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Open Access
Article
Publication date: 8 July 2022

Alice Schmuck, Katarina Lagerström and James Sallis

This study aims to understand the performance implications of when a business internationalizes. Many managers take the performance implications of internationalization…

Abstract

Purpose

This study aims to understand the performance implications of when a business internationalizes. Many managers take the performance implications of internationalization for granted. Whether seeking a broader customer base or cost reduction through cross-border outsourcing, the overwhelming belief is that internationalization leads to higher profits.

Design/methodology/approach

This paper offers a systematic review, content analysis and cross-tabulation analysis of 115 empirical studies from over 40 major journals in management, strategy and international business between 1977 and 2021. Focusing on research settings, sample characteristics, underlying theoretical approaches, measurements of key variables and moderators influencing the multinationality and performance relationship, this study offers a detailed account of definitions and effects.

Findings

The findings of this study suggest a tenuous connection between internationalization and performance. No strain of research literature conclusively identifies a consistent direct path from internationalization to performance. The context specificity of the relationship makes general declarations impossible.

Research limitations/implications

Future researchers should recognize that internationalization is a process taking different forms, with no specific dominant form. General declarations are misleading. The focus should be on the process of internationalization rather than on the outcome.

Originality/value

This study contributes to the international business literature by exploring reasons for the inconsistent results and lack of consensus. Through a detailed account of definitions and effects, this paper explores the lack of consensus as well as the identified shapes of the relationship.

Details

critical perspectives on international business, vol. ahead-of-print no. ahead-of-print
Type: Research Article
ISSN: 1742-2043

Keywords

Article
Publication date: 1 October 2004

Elaine Enarson and Lourdes Meyreles

This article provides an introduction and assessment of the English and Spanish literatures on gender relations in disaster contexts. We analyze regional patterns of…

3122

Abstract

This article provides an introduction and assessment of the English and Spanish literatures on gender relations in disaster contexts. We analyze regional patterns of differences and similarities in women’s disaster experiences and the differing research questions raised by these patterns in the scholarly and practice‐based literature. The analysis supports the claim that how gender is theorized makes a difference in public policy and practical approaches to disaster risk management. We propose new directions in the field of disaster social science and contribute a current bibliography in the emerging gender and disaster field.

Details

International Journal of Sociology and Social Policy, vol. 24 no. 10/11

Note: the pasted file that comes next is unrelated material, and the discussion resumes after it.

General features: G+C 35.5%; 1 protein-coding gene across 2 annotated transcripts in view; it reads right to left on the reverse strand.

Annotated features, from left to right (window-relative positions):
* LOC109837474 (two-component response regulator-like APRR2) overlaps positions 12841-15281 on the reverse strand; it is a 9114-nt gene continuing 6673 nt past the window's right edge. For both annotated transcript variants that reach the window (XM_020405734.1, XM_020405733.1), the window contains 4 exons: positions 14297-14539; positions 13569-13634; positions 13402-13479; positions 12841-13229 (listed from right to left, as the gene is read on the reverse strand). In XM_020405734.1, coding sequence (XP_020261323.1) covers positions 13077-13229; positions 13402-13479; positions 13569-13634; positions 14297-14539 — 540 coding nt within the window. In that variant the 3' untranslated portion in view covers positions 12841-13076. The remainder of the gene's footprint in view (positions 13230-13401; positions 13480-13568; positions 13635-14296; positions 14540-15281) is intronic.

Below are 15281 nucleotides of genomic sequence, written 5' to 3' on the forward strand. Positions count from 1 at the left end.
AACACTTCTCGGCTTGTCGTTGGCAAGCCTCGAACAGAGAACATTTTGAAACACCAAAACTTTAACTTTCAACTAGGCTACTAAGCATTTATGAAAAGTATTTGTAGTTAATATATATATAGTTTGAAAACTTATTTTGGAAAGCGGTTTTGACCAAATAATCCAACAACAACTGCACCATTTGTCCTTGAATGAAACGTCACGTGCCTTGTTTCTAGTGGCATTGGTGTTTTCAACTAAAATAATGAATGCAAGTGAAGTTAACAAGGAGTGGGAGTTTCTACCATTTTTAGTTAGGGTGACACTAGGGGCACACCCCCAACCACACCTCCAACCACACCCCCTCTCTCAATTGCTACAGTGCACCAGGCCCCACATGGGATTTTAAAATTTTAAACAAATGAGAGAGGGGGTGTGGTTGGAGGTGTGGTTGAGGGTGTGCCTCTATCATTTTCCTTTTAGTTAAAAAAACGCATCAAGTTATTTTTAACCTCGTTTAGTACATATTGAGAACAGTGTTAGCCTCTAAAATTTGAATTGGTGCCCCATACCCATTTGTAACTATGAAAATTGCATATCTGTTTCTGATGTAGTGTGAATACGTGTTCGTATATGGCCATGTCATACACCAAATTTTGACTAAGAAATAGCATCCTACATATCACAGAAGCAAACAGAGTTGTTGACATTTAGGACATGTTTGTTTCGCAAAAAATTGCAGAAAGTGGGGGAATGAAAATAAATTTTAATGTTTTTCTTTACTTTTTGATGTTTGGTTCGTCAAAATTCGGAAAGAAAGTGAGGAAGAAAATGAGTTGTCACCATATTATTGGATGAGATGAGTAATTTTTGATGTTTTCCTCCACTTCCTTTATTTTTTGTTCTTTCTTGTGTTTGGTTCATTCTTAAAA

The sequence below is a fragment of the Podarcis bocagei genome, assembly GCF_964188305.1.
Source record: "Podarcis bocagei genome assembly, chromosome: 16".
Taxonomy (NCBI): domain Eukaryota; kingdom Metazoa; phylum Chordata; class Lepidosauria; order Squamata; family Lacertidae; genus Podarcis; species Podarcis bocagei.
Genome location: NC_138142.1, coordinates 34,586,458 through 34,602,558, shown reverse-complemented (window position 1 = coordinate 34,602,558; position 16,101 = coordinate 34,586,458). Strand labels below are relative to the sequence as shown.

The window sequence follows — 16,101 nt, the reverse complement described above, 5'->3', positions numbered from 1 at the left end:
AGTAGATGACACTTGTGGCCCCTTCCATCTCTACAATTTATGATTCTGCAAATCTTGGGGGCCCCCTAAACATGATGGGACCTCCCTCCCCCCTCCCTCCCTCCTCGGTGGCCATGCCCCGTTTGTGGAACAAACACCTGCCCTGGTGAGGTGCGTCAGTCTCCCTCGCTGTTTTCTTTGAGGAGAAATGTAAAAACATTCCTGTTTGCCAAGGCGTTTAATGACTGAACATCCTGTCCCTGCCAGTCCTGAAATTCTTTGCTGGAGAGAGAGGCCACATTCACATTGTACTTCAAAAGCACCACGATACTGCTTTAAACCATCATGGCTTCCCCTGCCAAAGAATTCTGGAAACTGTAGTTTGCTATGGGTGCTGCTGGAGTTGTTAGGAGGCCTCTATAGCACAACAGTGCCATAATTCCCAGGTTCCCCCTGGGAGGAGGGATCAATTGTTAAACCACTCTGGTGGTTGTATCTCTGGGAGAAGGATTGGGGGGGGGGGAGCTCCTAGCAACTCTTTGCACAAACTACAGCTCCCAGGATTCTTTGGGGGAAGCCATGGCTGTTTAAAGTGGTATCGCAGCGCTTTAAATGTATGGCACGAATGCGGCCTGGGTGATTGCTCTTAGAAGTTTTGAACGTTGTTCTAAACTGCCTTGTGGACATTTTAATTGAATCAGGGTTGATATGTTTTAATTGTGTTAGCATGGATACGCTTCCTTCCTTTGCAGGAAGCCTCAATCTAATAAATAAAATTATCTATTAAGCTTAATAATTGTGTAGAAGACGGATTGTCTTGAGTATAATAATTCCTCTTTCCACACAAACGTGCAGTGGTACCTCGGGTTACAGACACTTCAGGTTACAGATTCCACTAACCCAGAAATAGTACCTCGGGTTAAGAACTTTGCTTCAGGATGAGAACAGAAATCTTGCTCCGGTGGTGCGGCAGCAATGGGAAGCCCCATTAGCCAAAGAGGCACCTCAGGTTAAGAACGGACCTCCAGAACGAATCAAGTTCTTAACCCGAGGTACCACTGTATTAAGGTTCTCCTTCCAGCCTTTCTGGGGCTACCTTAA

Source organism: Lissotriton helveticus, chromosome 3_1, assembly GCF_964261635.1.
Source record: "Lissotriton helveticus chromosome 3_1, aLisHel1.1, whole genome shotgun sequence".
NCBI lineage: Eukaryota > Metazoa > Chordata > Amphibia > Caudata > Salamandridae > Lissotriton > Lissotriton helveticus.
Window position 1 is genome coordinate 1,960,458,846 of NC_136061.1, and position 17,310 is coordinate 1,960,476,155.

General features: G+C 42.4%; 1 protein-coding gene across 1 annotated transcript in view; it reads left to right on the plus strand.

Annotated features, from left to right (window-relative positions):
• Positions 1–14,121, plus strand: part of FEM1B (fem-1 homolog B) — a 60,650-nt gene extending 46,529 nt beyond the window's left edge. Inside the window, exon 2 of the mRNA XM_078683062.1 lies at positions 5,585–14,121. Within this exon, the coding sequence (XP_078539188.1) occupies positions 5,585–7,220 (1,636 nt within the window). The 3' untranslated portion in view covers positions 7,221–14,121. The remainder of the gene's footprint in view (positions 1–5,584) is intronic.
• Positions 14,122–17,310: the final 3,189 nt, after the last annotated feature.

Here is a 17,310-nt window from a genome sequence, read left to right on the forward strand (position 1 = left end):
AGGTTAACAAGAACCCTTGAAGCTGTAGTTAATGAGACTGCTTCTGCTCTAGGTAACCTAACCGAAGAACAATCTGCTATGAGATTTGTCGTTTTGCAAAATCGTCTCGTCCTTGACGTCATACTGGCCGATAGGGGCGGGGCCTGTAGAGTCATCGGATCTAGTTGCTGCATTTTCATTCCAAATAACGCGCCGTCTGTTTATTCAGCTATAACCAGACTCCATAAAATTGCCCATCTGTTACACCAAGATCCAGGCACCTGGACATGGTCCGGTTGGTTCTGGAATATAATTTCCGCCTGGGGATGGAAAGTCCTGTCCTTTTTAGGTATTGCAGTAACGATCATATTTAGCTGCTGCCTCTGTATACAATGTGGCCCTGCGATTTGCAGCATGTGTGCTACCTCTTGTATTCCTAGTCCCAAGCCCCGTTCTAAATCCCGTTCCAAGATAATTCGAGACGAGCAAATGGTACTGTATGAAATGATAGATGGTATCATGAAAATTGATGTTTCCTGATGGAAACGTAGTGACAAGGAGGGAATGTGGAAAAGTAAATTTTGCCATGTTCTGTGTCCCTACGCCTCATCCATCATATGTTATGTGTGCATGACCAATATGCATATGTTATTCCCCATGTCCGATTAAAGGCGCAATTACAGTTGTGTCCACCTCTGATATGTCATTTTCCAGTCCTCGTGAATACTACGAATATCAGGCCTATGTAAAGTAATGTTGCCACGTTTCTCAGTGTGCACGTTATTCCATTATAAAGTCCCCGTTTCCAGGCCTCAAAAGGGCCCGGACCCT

Type: Research Article
ISSN: 0144-333X

Keywords

Book part
Publication date: 18 February 2008

Andrew Guilfoyle, Juli Coffin and Paul J. Maginn

Participatory action research (PAR) is a qualitative research methodology with a dynamic and powerful potential in both rural and urban contexts. PAR can account for…

Abstract

Participatory action research (PAR) is a qualitative research methodology with a dynamic and powerful potential in both rural and urban contexts. PAR can account for social forces and macro systems of injustice which affect the lives of people within a community and thus achieve what Prilleltensky (2003) termed ‘psychopolitical validity’. This chapter explores its efficacy in research with Australian Aboriginal groups. It is contended that PAR is an invaluable approach in conducting research with such communities. PAR has the potential to empower Indigenous communities in ways that quantitative designs simply cannot.

Details

Qualitative Urban Analysis: An International Perspective
Type: Book
ISBN: 978-0-7623-1368-6

Article
Publication date: 20 May 2011

Stephen Brown

The literary world is an elitist enclave, where anti‐marketing rhetoric is regularly encountered. This paper aims to show that the book trade has always been hard‐nosed…

3612

Abstract

Purpose

The literary world is an elitist enclave, where anti‐marketing rhetoric is regularly encountered. This paper aims to show that the book trade has always been hard‐nosed and commercially driven.

Design/methodology/approach

This paper is less a review of the literature, or a theoretical treatise, than a selective revelation of the commercial realities of the book business.

Findings

The paper shows that the cultural industries in general and the book business in particular were crucibles of marketing practice long before learned scholars started taking notice. It highlights the importance of luck, perseverance and, not least, marketing nous in the “manufacture” of international bestsellers.

Research limitations/implications

By highlighting humankind's deep‐seated love of narrative – its clear preference for fiction over fact – this paper suggests that marketing scholars should reconsider their preferred mode of research representation. Hard facts are all very well, but they are less palatable than good stories, well told.

Originality/value

The paper makes no claim to originality. It recovers what we already know but appear to have forgotten in our non‐stop pursuit of scientific respectability.

Details

Arts Marketing: An International Journal, vol. 1 no. 1
Type: Research Article
ISSN: 2044-2084

Keywords

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